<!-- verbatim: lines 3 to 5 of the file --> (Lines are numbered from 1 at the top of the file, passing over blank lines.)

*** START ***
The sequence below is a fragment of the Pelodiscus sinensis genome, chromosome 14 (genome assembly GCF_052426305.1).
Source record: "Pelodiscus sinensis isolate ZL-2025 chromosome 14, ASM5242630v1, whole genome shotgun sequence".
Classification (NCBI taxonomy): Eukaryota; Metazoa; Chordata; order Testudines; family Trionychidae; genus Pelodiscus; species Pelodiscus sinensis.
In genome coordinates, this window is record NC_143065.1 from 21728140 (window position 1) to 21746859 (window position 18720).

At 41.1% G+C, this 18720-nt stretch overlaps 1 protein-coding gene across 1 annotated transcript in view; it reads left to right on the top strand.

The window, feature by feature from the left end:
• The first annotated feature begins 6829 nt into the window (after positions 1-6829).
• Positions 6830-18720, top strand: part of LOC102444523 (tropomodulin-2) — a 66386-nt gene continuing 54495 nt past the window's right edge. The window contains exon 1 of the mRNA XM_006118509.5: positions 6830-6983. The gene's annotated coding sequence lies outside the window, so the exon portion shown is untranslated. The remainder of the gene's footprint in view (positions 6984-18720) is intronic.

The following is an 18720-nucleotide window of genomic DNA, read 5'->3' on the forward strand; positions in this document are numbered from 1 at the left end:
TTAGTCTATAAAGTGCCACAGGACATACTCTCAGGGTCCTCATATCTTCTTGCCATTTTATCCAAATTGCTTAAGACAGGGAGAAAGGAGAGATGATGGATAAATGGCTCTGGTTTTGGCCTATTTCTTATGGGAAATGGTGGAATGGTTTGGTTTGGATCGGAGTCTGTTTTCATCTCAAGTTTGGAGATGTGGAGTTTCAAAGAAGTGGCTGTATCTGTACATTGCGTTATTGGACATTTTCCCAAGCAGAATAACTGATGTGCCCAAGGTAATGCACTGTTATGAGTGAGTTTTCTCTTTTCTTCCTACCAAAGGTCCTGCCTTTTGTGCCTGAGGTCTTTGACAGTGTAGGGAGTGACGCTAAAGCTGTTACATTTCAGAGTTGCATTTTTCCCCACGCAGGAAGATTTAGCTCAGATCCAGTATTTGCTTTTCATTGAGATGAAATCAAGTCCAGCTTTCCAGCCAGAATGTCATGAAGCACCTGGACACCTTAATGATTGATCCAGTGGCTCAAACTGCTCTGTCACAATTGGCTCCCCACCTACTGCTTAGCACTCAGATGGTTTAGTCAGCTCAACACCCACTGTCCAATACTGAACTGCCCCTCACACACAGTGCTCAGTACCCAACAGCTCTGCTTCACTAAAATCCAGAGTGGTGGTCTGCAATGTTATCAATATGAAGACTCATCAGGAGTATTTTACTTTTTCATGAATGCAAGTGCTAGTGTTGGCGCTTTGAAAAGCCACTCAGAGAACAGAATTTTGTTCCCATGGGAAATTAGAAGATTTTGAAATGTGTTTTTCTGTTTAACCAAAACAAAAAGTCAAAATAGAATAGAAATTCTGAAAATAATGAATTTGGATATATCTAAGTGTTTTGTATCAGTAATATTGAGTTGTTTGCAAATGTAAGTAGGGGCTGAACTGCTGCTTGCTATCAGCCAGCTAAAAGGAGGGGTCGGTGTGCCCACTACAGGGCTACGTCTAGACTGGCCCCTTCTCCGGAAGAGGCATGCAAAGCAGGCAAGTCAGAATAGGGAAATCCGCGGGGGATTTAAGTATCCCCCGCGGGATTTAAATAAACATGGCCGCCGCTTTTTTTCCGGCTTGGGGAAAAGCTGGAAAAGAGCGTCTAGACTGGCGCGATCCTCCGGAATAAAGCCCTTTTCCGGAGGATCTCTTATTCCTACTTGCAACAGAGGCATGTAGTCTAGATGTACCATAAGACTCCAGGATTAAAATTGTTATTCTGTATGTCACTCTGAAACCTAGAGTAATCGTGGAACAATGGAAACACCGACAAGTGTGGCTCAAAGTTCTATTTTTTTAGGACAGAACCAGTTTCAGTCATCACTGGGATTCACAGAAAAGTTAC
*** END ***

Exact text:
Classification (NCBI taxonomy): Eukaryota; Metazoa; Chordata; order Testudines; family Trionychidae; genus Pelodiscus; species Pelodiscus sinensis.
In genome coordinates, this window is record NC_143065.1 from 21728140 (window position 1) to 21746859 (window position 18720).

At 41.1% G+C, this 18720-nt stretch overlaps 1 protein-coding gene across 1 annotated transcript in view; it reads left to right on the top strand.